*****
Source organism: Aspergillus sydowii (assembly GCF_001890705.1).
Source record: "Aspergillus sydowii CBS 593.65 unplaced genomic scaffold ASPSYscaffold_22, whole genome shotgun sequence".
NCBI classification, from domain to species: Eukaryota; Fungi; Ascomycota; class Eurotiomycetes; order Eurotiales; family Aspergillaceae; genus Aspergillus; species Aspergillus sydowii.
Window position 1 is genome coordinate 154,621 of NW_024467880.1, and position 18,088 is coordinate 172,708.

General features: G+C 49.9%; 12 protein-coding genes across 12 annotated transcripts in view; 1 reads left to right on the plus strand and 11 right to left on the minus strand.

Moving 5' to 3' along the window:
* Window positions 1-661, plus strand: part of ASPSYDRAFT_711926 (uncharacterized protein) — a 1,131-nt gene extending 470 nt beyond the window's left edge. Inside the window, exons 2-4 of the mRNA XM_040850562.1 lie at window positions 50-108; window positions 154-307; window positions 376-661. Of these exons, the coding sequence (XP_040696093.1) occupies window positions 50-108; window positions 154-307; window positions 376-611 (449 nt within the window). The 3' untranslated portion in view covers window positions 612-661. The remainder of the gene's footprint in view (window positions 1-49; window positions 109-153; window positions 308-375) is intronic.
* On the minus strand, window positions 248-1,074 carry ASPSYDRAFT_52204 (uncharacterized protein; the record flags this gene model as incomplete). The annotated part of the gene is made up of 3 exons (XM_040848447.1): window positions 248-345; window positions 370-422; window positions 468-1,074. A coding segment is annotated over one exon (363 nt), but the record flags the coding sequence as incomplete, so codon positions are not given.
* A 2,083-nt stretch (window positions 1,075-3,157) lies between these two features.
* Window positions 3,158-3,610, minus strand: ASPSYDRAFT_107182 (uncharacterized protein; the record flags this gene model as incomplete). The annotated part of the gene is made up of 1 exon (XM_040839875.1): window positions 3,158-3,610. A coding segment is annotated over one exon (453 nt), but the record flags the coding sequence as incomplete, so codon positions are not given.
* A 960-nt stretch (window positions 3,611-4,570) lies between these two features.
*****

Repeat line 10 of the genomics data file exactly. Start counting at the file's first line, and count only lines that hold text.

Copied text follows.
* Window positions 3,158-3,610, minus strand: ASPSYDRAFT_107182 (uncharacterized protein; the record flags this gene model as incomplete). The annotated part of the gene is made up of 1 exon (XM_040839875.1): window positions 3,158-3,610. A coding segment is annotated over one exon (453 nt), but the record flags the coding sequence as incomplete, so codon positions are not given.